Metabolic accumulation increases the recruitment of type II muscle fibers. This increased activation is vital for muscle hypertrophy because there is a relationship between increased activation and muscle protein synthesis [10].

Increased levels of Growth Hormone (GH)

Growth Hormone (GH) promotes muscle and bone growth and development. Studies have shown that low-intensity resistance exercise combined with blood flow restriction effectively increases circulating GH levels in young people. GH can also promote muscle growth and improve muscular adaptation with mediation by IGF-1. Therefore, an increase in GH levels during exercise may also affect the body's IGF-1 levels to a certain extent [11].

Increased levels of Testosterone

Testosterone is a type of steroid derived from cholesterol and is essential in promoting muscle growth and synthesis and reducing muscle protein breakdown. Researchers believe the high production of lactic acid during BFR training leads to higher testosterone secretion, positively affecting muscle hypertrophy. The amount of secreted testosterone increases as the occlusion pressure increases [11].

Proliferation of satellite cells

Satellite cells are multipotent cells within muscle connective tissue, responsible for muscle growth and regeneration. Initially, researchers thought satellite cells were only activated by high resistance training. However, their proliferation is increased even under low loads with BFR, with associated increases in muscle protein synthesis, myonuclei content, myofiber size, and muscle strength [7].

Recommended BFR cuffs

There are many types of occlusion cuffs available on the market. The simplest and cheapest ones, like the Muscle Forge occlusion cuffs, are tightened manually [12]. However, the issue with such cuffs is that it's difficult to control the occlusion pressure. Such simple cuffs may be a good starting point if you're new to BFR training and want to avoid investing much money in a new training method.

Manually inflatable occlusion cuffs are a step up, and they typically come with a pressure gauge that lets you precisely control the occlusion pressure. My personal choice is the Occlusion Cuff Elite, but other brands are also available [13].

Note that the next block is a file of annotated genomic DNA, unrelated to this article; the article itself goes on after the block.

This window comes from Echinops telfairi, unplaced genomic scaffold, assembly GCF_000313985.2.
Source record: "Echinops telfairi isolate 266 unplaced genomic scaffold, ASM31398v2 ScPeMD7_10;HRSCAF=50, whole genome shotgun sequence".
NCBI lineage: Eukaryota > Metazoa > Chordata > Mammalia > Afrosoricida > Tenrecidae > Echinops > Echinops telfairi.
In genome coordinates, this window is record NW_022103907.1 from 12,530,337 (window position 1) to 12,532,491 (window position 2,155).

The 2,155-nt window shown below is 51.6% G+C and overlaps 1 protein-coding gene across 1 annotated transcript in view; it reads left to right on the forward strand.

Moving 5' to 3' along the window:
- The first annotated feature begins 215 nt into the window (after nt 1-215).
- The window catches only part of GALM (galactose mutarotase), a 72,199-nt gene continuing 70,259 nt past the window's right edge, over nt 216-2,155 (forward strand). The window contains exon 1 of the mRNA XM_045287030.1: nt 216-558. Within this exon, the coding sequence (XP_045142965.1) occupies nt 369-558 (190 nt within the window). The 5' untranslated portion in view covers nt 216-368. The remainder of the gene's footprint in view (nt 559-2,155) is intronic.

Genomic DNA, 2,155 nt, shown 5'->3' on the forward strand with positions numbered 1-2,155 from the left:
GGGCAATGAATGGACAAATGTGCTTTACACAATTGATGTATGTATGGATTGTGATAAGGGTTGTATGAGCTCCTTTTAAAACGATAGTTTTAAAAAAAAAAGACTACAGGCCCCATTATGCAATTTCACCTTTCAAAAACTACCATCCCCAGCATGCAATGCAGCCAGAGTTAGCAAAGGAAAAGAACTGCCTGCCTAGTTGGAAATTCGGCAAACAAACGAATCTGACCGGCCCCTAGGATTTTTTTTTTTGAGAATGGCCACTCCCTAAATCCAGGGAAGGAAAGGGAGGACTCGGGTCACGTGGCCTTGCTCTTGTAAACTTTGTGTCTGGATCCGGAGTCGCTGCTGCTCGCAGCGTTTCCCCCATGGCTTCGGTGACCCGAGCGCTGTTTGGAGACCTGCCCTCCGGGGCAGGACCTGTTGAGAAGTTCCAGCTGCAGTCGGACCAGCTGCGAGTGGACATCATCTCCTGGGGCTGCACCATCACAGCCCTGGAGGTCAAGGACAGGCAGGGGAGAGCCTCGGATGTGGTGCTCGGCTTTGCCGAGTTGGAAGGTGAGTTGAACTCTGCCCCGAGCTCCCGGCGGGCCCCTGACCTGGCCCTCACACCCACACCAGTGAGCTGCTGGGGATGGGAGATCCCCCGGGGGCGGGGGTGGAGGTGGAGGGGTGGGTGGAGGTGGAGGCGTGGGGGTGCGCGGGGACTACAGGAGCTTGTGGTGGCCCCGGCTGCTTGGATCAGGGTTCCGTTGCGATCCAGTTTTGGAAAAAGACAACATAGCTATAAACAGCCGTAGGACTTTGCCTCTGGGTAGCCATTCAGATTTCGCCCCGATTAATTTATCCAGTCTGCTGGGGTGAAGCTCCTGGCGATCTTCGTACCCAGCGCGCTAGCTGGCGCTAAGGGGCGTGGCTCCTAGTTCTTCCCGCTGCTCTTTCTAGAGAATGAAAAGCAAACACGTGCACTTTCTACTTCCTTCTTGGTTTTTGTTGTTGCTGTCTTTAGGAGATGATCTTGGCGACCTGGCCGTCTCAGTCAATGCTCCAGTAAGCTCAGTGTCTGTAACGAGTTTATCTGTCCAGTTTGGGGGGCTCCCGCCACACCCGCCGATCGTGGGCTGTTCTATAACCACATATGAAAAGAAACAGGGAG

If you're a tech geek with a lot of money, you may go for the wireless-controlled Air Bands [14]. However, unless you're planning on opening a BFR therapy rehabilitation center, this seems like a bit of an overkill to me.

Safety concerns and risks of occlusion training

Regarding medical risks, BFR training appears to be just as safe as any other physical workout routine. Although high-quality research on BFR is limited, most studies do not report any adverse effects at all. Of course, there are several absolute contraindications, such as:

  • Peripheral vascular disease
  • Previous vascular surgery to the affected limb
  • An arteriovenous fistula to the affected limb

There are also other considerations, including:

  • Hypertension
  • Venous thromboembolism (including deep vein thrombosis or pulmonary embolus)
  • Sickle cell disease
  • Haemophilia or other bleeding/clotting disorder
  • Cerebral infarction/stroke
  • Peripheral neuropathy

Such cases must always be individually consulted with a qualified physician. If you're more interested in the safety of occlusion training interventions, the AIS website is a good place to start [15].

However, from a healthy rock climber's point of view, there are also some practical aspects to consider. First, BFR training is unpleasant, or you could even say it's painful, but you should never force yourself to do it if the pain becomes unbearable. In such cases, you should reduce the cuff pressure or stop the training and remove the cuffs. That's one of the reasons why inflatable cuffs are superior to manually tightened ones - it's easier to control the occlusion intensity. Once you tighten the cuffs and start training, your arms will begin to swell, so the effective pressure caused by the cuffs will increase over time. For this reason, you may have to reduce the pressure after a few minutes.

It may happen that you may involuntarily pinch a nerve, or the occlusion pressure will become so high that you'll start feeling an unpleasant tingling sensation, or even impaired feeling in the fingers. If any of that happens again, reduce the cuff pressure or stop the training procedure. You also shouldn't leave the cuffs on for too long. Start with short training drills lasting 10 - 15 minutes, and gradually build up to no more than 30 minutes of continuous occlusion in a session.

Application of BFR in rock climbing training

The standard practical recommendations for BFR training for producing muscle hypertrophy are to use between 20 - 40% of 1 RM, with cuff pressures set between 40% and 80% of limb occlusion pressure (LOP).